Apparently, school officials reviewed and disapproved of valedictorian Remington Reimer’s original draft, featuring religious remarks. He turned in a second clean version to their satisfaction and received warning that his microphone would be cut if he deviated, so when he decided to include this threat in his actual speech that is precisely what happened.
The school district maintains that they followed policy, but the details of their statement show just how well discrimination can be disguised within the patchwork of policy:
The District has reviewed the rules and policy regarding graduation speech, and it has been determined that policy was followed at the Joshua High School 2013 Graduation Ceremony. The valedictorian, salutatorian, and class historian speeches were reviewed in advance by the campus staff, prior to the graduation ceremony. Student speakers were told that if their speeches deviated from the prior-reviewed material, the microphone would be turned off, regardless of content. When one student’s speech deviated from the prior-reviewed speech, the microphone was turned off, pursuant to District policy and procedure.
We are supposed to acknowledge the fair treatment of all speakers and walk away from this story thinking that someone just took it too personally—another overly offended family with a lot of facebook friends.
But the term “prior-reviewed” hides the fact that the speech also had to be prior-approved. By not approving the original speech, then relying on a policy that gives them permission to cut off a microphone if a student deviates, the district set up a game in which they could not lose. Effectively, they gave the student an ultimatum: say what we want you to say, or you’ll be silenced and held against school policy.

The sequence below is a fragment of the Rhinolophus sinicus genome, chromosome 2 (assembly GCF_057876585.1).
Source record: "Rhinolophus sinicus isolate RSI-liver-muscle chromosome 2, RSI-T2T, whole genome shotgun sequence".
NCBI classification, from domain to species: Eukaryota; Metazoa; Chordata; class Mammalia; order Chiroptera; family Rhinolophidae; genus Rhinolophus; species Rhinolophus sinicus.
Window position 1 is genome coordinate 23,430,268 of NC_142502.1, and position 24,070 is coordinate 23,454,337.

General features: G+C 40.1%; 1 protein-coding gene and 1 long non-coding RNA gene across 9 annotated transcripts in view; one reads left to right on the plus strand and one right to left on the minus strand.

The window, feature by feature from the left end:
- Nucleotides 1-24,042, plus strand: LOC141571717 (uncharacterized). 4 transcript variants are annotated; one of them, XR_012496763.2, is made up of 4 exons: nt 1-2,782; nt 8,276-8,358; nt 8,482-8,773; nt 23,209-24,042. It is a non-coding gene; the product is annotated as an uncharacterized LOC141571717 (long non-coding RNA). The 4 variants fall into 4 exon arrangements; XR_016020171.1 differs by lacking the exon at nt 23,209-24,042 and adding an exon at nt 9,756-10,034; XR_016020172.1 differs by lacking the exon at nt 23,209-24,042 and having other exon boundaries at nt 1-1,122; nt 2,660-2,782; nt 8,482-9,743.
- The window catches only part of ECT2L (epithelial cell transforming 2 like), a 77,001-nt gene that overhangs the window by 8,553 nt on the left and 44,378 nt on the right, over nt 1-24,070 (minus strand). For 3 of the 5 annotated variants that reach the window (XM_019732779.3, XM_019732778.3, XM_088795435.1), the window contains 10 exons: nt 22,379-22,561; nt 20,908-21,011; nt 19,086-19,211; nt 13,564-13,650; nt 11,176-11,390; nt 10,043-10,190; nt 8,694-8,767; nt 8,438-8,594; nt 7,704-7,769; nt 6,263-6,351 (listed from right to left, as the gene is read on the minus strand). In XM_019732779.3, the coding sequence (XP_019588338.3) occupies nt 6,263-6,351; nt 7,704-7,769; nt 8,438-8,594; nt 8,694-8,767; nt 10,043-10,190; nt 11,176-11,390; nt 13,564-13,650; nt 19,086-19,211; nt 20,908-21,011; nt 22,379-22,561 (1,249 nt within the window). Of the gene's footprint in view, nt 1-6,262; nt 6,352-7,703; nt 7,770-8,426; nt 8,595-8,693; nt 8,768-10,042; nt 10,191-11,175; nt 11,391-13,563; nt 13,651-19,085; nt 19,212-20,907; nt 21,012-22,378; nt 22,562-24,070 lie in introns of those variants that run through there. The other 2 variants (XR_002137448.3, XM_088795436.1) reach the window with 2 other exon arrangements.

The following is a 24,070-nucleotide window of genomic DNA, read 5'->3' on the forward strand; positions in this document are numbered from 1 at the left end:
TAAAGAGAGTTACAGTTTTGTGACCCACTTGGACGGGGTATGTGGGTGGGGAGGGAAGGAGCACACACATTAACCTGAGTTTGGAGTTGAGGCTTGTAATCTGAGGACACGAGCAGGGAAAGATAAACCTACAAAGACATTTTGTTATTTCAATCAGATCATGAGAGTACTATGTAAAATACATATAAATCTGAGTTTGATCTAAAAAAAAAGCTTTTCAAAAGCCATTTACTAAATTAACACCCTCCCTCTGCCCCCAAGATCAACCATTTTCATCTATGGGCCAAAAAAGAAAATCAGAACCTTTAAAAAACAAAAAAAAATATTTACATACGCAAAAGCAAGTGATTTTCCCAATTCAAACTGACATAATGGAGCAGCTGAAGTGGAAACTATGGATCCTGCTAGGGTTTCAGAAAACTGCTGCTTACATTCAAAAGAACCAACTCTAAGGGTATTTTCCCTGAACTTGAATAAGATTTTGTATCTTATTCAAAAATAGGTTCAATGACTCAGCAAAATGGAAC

The student handbook may not say there is a policy against discussing faith, but by placing complete power over expression in the hands of people who believe faith should not be discussed, the outcome is the same.
Likewise, it may not be a policy of our government to discriminate against Christians, but its persistent squeezing out of “religious” dialogue from the public square has the same result.
When I was in high school, I joined a religious student organization. I will never forget one particular conversation in which we were trying to parse out a complex ethical question. After a good deal of struggle and pressure, our faculty advisor finally stepped in to suggest a solution. His comments were helpful, but brief, and he asked us not to tell anyone of his interjection. It was against the law.
Until the last few decades, speaking about faith in public school was common, not controversial: the very small percent of Americans who were not Christians still lived by a Christian-like philosophy of life, and the purpose of schools was much simpler. A system of public education was exactly that—basic education of the general public. Children were taught by their neighbors, parent-teacher associations were the norm, and moral instruction was a part of everyday life wherever children and adults should meet.
Starting in the mid 1900s, education took on a stronger state purpose, and became politicized into a vehicle of social change. In the landmark case Emerson v. Board of Education (1947), the Supreme Court provided a new—and misguided—interpretation of the First Amendment. Drawing from one of Thomas Jefferson’s letters, they declared a “strict wall of separation between church and state.” A casual letter from Jefferson, the most atheistic and radical of the founders, is hardly appropriate for such a sweeping interpretation, but nonetheless, this enabled the schoolhouse to be seen as the secular alternative to the community church. It was there that legal debates could be won, traditions challenged and worldviews shaped.
Surely, most of those pushing for change had benign intentions. While there were militant atheists among the ranks, most were simply calling for justice. They believed education could help address racism and close the opportunity gap between blacks and whites. And they were mostly right. But the greater call for equality also took on a project to erase religious “oppression.” If the state can have nothing to do with the church, they argued, then education run by the state can have nothing to do with moral or biblical instruction.In short, public education must be secular education.
When people think of “secular education” they interpret this to mean that it does not push a dogmatic religious perspective. That’s correct, but this does not mean it does not push a perspective or dogma all its own. The question becomes: what is that dogma? The answer: a secular one, of course. There is no God, therefore man has no inherent purpose and there are no eternal or universal values. It is important to understand that secular education does this by default.